In this course we will investigate the role and function of religion in the development of ideas on sexuality and the human body in relation to social order in different cultures. Among other aspects we will pay attention to the way the human body is being used as a classification mechanism, to differences and similarities concerning sexual moral in different cultural systems, and to the cultural and societal meaning of all this in terms of social control and power.
Students aquire historical and social scientific knowledge about the relationship between religion, ideas on sexuality and the human body in relation to social order. They have insight in the development, function and symbolic meaning of all this in different religions. They are able to formulate relevant research questions based on literature search, to present results of their inquiries before an audience, and to write a paper that meets the standards of scientific work.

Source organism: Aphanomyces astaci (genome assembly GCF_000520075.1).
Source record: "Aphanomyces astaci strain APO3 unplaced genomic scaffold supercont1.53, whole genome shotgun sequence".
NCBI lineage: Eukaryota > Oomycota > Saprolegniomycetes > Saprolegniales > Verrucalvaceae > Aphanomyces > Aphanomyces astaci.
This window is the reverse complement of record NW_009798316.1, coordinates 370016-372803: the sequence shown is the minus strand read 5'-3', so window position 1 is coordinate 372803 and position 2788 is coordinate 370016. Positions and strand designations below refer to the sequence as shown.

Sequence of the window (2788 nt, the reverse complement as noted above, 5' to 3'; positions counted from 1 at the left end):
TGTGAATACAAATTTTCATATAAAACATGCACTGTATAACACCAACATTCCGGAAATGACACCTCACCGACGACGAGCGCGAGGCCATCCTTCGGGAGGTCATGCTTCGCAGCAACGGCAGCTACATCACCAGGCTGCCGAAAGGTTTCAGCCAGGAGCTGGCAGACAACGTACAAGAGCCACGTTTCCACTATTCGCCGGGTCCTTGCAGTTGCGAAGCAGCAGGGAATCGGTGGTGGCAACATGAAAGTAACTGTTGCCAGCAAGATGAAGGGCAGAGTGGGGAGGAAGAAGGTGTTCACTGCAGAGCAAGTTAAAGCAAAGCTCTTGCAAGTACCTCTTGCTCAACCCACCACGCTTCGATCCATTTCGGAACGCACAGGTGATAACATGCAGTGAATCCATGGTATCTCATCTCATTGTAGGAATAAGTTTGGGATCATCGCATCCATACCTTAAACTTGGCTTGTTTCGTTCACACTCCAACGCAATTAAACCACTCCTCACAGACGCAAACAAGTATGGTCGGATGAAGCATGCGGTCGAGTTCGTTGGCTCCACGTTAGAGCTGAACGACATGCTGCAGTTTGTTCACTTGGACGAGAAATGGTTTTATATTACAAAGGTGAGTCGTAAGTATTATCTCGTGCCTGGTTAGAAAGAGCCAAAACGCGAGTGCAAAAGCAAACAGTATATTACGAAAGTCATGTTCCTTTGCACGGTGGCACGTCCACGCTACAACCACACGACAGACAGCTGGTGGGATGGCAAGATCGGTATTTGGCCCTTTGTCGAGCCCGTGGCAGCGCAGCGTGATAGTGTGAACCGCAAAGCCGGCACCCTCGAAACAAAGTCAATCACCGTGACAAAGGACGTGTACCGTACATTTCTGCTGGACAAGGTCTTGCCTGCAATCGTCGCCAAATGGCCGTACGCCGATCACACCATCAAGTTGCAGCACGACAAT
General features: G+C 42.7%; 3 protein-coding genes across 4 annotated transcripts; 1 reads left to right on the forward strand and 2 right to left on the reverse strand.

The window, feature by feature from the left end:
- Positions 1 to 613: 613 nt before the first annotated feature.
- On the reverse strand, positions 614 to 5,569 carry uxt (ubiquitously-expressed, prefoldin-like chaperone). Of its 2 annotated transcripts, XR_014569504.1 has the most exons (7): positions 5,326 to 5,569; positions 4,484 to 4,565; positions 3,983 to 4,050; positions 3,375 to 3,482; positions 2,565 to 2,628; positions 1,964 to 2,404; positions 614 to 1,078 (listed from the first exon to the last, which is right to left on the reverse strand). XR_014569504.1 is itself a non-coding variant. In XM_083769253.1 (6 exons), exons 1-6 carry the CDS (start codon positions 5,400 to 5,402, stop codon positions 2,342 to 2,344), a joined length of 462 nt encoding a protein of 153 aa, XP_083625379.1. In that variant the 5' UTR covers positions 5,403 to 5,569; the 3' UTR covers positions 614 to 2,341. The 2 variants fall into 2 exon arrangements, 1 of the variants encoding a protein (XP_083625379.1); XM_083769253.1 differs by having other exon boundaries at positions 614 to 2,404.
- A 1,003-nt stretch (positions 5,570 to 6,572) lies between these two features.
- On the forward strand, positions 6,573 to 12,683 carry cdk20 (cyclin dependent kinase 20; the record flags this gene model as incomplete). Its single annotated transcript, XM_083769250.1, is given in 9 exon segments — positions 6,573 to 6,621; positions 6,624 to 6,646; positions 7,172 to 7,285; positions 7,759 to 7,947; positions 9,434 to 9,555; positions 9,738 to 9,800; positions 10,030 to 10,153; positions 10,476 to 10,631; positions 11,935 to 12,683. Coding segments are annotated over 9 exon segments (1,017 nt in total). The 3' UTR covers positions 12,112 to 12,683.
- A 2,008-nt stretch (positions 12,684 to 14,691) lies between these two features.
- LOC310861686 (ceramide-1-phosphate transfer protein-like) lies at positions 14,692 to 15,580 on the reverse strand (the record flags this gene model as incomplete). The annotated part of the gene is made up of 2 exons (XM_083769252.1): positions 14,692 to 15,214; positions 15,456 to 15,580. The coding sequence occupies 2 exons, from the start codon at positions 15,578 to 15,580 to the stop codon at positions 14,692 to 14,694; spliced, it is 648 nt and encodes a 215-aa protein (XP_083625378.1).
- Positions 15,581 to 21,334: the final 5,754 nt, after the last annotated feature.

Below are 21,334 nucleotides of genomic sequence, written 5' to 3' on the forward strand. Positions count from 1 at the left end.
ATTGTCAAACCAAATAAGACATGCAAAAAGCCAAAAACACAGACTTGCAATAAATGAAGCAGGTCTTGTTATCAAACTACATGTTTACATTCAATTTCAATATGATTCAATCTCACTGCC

Mode of instruction
Seminar with presentations. Attendance and participation are mandatory. Classes may be missed no more than twice and only in exceptional circumstances (at the discretion of the conveners and only with prior notice). Absence without notification can result in a lower grade or exclusion from the final exam and a failing grade for the course.
Course: 2×13=26 hrs.
Literature study: 100 hrs.
Coaching: 16 hrs.
Total: 140 hrs.
- Practical assignment: before being admitted to the assessment tests, students will have to do a practical exercise (e.g. Attendance and participation in discussions) graded with satisfactory or unsatisfactory. Only students who have made a satisfactory Attendance and participation in discussions will be admitted to the assessment tests. However, practical exercises do not count to the final grade.
- Presentation: 40 %
- End term paper: 60 %
The paper may be resubmitted if a grade less than 5.5 has been received in first instance. Rewrites must be resubmitted within 2 weeks.
Chr. Manning & Ph. Zuckerman (eds.), Sex and Religion (Belmont, CA 2005)
S. Coakley (ed.), Religion and the Body (Cambridge 2000)
Other readings and literature: tba